Bits of Bad Advice From Myths and Legends

Myths and Legends are, according to every English teacher and Magic: The Gathering enthusiast, important stories that teach us valuable lessons about life.

This isn’t always the case. Sometimes they teach lessons that will set you off on an epic quest toward a jail-cell. If you are a diligent student.

I. The Odyssey –

Who doesn’t want to run away from their lives every once in a while? After all, adventure is out beyond the horizon, while all we have at home is a steadily growing pile of dishes and constant reminders of our mistakes. When life is stressful, or dull, or that enigmatic combination of both, sometimes we need to just leave it all behind. “But what about all of our responsibilities?” you may ask. Well, if you’re taking the advice of ancient mythmakers, they would probably say, “meh.” Just ask Odysseus.

Although he had a bit part in The Iliad as a crazy inventor, Odysseus is most famous for his leading role in the Homeric epic, The Odyssey. It is a title that refers to a long and arduous task, like being forced to undertake a ten-year voyage. (Or reading The Odyssey)

Before the ten-year voyage, he fought in a ten-year war. Ancient Greece operated on a very tight time-table. If it didn’t take ten years, it wasn’t worth doing! And what did brave Odysseus leave behind to be gone for twenty years? Oh, not much. Just a wife, and a kid, and an ancient, ancestral duty to be king and protector of his island.

(Who wants Ithaca, anyway?)

But he had a sweet adventure, even though the whole time he insisted he was trying to get home.

(Sure he was.)

Odysseus the brave. Odysseus the clever. Odysseus the irresponsible.

When he did finally return home, everything was hunky dory. No angry wife or emo kids. Sure, he had to brutally kill some people who were trying to bogart on his territory, but that was nothing new to him at this point. And although his family didn’t quite recognize him right away, all he had to do was describe some old furniture and everyone was happy, drinking wine and subjugating servants like nothing ever happened.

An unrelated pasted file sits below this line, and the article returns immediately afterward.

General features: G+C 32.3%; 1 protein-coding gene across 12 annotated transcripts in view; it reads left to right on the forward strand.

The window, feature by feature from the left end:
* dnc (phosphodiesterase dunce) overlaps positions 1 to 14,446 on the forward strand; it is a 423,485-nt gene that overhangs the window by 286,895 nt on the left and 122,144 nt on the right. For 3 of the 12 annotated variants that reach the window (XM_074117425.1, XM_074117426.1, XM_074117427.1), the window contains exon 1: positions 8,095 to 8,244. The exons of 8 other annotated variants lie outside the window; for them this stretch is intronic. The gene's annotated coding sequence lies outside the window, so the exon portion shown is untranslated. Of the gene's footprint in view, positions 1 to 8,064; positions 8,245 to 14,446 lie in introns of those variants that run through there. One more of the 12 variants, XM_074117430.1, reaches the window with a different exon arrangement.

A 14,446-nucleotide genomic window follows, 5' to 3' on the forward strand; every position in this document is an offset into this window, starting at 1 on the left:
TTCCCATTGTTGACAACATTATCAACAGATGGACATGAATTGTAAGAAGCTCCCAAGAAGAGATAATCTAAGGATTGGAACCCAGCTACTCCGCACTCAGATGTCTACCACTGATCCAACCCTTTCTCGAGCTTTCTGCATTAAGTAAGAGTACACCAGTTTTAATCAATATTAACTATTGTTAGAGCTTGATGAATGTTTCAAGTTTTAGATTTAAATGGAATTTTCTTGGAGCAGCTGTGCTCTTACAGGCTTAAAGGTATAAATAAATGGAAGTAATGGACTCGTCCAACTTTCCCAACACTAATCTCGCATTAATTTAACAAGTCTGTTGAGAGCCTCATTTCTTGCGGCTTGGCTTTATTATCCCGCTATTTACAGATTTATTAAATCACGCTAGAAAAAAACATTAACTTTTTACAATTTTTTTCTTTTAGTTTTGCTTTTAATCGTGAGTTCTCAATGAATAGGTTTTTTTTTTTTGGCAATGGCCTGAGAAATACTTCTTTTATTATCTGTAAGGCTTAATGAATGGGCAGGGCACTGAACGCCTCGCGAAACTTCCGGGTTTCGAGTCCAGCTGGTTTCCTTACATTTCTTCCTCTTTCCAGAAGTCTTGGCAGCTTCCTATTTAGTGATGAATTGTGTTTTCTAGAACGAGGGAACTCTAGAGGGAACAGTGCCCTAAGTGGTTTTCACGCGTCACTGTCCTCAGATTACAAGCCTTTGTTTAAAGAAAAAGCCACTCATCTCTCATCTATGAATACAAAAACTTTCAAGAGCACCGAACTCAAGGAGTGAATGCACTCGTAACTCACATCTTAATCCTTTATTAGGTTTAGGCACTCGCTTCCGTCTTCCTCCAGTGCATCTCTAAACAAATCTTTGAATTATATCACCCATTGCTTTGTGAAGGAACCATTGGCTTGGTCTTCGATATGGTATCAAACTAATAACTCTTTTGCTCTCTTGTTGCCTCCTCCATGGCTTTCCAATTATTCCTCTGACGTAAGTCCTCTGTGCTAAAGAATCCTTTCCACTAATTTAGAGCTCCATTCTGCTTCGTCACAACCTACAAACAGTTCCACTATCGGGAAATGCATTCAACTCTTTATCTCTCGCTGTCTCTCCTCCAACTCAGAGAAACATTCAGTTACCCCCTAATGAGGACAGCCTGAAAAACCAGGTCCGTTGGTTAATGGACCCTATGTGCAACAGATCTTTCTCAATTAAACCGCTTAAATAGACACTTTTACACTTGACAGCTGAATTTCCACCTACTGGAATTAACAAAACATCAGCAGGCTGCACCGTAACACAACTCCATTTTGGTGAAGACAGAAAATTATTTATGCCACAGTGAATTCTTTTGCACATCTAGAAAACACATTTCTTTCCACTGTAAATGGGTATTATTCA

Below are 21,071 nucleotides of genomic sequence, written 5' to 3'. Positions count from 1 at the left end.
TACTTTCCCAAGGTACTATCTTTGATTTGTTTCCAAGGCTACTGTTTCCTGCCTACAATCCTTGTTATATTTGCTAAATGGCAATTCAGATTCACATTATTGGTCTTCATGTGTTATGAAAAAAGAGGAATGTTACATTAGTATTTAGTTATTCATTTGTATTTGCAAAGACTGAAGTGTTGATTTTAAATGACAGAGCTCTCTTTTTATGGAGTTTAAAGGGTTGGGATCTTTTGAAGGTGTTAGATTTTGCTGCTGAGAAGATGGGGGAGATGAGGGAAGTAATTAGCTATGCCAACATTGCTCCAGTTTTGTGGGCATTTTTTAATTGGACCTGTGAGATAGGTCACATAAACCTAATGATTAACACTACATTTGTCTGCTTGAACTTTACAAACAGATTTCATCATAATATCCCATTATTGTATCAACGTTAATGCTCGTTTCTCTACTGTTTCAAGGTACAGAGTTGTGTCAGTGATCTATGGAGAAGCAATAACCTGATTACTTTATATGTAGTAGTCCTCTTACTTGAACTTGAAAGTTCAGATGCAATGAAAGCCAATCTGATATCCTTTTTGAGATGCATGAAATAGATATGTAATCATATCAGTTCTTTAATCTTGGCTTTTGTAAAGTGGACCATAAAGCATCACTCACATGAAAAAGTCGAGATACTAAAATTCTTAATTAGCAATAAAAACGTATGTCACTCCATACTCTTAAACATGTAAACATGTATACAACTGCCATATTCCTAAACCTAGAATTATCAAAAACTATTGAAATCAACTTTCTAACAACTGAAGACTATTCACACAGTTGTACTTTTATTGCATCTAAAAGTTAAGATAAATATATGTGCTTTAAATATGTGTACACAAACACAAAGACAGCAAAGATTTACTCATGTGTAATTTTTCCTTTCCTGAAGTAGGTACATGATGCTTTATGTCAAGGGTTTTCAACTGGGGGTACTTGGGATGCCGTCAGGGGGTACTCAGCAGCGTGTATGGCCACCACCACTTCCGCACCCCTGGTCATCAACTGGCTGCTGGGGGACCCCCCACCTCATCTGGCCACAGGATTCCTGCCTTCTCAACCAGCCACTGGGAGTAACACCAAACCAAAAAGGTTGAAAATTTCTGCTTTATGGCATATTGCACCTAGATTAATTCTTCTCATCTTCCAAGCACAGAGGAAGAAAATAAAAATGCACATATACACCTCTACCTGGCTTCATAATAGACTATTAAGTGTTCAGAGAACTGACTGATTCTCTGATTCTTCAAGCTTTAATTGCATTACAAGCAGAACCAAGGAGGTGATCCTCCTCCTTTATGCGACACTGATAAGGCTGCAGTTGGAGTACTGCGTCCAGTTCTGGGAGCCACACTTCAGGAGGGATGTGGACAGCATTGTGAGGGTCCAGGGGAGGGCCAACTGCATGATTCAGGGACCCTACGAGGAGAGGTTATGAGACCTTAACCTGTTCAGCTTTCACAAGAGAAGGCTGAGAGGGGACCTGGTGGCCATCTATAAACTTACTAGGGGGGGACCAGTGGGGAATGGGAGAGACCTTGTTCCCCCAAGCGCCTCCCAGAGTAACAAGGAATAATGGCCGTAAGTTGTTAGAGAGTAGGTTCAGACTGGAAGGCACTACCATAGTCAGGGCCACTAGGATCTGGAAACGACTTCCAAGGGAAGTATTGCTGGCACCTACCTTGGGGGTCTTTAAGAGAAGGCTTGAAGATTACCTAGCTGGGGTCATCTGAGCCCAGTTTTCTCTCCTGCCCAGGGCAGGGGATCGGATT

Book Twenty-second…Such is this terrible Book in which destruction is fully meted out to destroyers. According to our count 129 people are here dead, all of them guilty. A doomsday spectacle for that household, and for all readers and hearers since; it shows the return of the deed negatively upon the negative doer. But Ulysses, the hero sitting amid these corpses, is simply the Destroyer, the very picture and embodiment thereof. Is there to be no positive result of such bloody work? Yes; that is the next thing to be shown forth in the two following Books; Ulysses is also the restorer, wherewith his career and this poem will terminate”

Book Twenty-Third…Now this is just the test which Penelope wanted, a double test indeed, not only of the head, but also of the heart. He reveals to her not merely that he knows about the bed, but how strongly he feels in reference to it, and to what it signifies. For he might be the returned Ulysses, and yet not be hers. But now she has yielded,”

So, if you ever up and walk away from your job, your family, and your life, for whatever reason, just remember this: All you have to do is go home and talk about something you own, like how much the refrigerator or the television means to you, and everyone will be drinking beer and telling jokes in no time.

But if you’re gone for more than a few years you are likely to find suitors in your house first. If you kill them, you’ll go to jail. (Unless you’re famous, maybe?)

II. Second Labor of Hercules –

Hercules is famous for being the son of Zeus. But he was no trust-fund demigod. He earned his fame, first by killing half a dozen of his own children, and then through accomplishing twelve herculean tasks to atone for it. We can learn lessons from these tasks, like being brave in the face of scary monsters. But in the modern world most of us don’t have lions to fight. The biggest monsters we deal with are simply rude or inconsiderate people.

We all deal with jerks in our life. They do things like pull way over curbs when they park, take forever ordering snacks at the movie theater, and are always too loud in restaurants. Why do people behave this way? This simple answer is because they can. They are usually big, and strong, and whose going to stop them? Besides, for every jerk you destroy, two more will spring up to take its place. Its like Hercules fighting a hydra. (Or a Netflix que trying to fight Nicholas Cage movies.)

To most people its not worth it. Most people aren’t Hercules.

Hercules had to fight a hydra, and it wasn’t just a bunch of people talking on their cell-phones in the library. It was an actual, many-headed dinosaur thing. (I believe this is Ovid’s description.) For hours, Hercules fought the beast, slicing away at head after head, leaving behind bloody stumps of necks. And from each stump, more heads emerged. It was probably a lot like Whack-a-mole on Miracle Grow. Of course, Hercules was having a blast, but you can’t just chop heads off monsters all day. There are other monsters to fight and maidens to save.